Lincoln's Life in Letters:
The Debates

 View the Transcriptions

Brief Answer to his opening–

Put in the Democratic Resolutions–

Examine his Answers to my questions,

   "If the people of Kansas shall, by means entirely unobjectionable in all other respects, adopt a State Constitution, and ask admission into the Union under it before they have the requisite number of inhabitants according to the English Bill— some ninety three thousand— will you vote to admit them?"

   "Can the people of a United States Teritory, in any lawful way, against the wish of any citizen of the United States, exclude Slavery from its limits prior to the formation of a State Constitution?"

Challenging Douglas

The national debate over slavery’s expansion took center stage in the 1850s. Lincoln’s beloved Whig Party collapsed over the issue and Illinois Senator Stephen A. Douglas ascended as a major figure in the Democratic Party. These forces pushed Lincoln to publicly adopt a more anti-slavery view and eventually join the new Republican Party.

Lincoln’s 1858 attempt to unseat Douglas happened in this midst of this broader conflict and became a national story. Over a series of seven debates—a unique campaign feature at the time—he and Douglas fought over the legal nature of slavery, the wisdom of Douglas’s policies, and the place of Black people in American society. Lincoln wrote these notes before the third debate at Jonesboro, reflecting on the Kansas statehood crisis and the legality of slavery’s expansion. Lincoln did not win Douglas’s seat but gained a national reputation that positioned him for a presidential run.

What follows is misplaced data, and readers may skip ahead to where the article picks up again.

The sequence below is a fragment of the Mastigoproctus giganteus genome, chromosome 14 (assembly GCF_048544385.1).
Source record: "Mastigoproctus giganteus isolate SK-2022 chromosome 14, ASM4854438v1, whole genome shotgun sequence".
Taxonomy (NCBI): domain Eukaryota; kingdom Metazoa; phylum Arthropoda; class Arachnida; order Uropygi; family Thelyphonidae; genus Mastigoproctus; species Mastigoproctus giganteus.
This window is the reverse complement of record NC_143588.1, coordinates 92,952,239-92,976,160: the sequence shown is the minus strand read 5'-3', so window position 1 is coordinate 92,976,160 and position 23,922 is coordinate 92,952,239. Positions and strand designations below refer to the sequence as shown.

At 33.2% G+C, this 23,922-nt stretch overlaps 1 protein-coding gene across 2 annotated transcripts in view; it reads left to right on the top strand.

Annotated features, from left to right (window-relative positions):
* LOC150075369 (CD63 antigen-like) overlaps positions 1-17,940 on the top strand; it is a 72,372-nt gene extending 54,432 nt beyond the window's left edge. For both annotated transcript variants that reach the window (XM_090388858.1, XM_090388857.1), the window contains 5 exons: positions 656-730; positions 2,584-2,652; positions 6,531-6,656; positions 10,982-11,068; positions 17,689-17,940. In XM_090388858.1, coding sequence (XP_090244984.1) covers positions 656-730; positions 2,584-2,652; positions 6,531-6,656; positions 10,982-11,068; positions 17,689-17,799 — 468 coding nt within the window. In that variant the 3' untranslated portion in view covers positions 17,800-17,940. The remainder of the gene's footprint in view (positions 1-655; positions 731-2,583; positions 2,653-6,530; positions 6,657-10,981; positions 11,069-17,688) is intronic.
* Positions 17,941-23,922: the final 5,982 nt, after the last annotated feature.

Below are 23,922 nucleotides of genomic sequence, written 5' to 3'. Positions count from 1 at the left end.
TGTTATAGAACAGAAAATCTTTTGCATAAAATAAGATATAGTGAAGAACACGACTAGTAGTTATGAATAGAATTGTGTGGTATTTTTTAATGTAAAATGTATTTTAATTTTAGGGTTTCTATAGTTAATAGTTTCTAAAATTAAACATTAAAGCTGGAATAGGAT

Lincoln stands in an elevated speaker’s box decorated with flag iconography. Other men sit behind Lincoln including Stephen Douglas. A flag flutters in the wind above the seated gentlemen. The stage is surrounded by a crowd of standing spectators.
Artist Robert M. Root’s depiction of Lincoln and Douglas debating at Charleston.
Stephen Douglas is formally dressed in a dark jacket, waist coat and trousers. A tie is tied below an upturned white collar. With his hand balled in a loose fist on an adjacent surface, Douglas turns his head to return the gaze of the viewer.
Stephen A. Douglas.
Lincoln stands to address a crowd of spectators from an elevated platform. The railings of the stage are decorated with flag themed bunting. Lincoln grasps the lapel of his coat and looks out sternly into the crowd.
Artist George L. Parrish, Jr.’s, depiction of Lincoln speaking at the final debate in Alton.
Lincoln and Douglas engage in a bare knuckle boxing match. Both combatants are shirtless and wear trousers rolled to their knees with ankle high boots. Douglas also wears shirt collar and neckerchief. The cornerman for Lincoln is an African American man, while a white man seconds Douglas.
An 1860 political cartoon depicting Lincoln and Douglas fighting.

1860 Campaign

The Lincoln Family

Emancipation

Gettysburg Address

Mary Lincoln


The documents highlighted in this exhibit are all drawn from our own collection. The originals are in our vault and the images were created by our Papers of Abraham Lincoln project. To see more documents written to and by Lincoln from all over the world, please visit www.papersofabrahamlincoln.org. If you have a Lincoln document, or know someone who does, please reach out to us. We are always looking for new discoveries.

Exhibit Home Page

Continue researching
President Abraham Lincoln
with our online resources

Digital Library

Social Links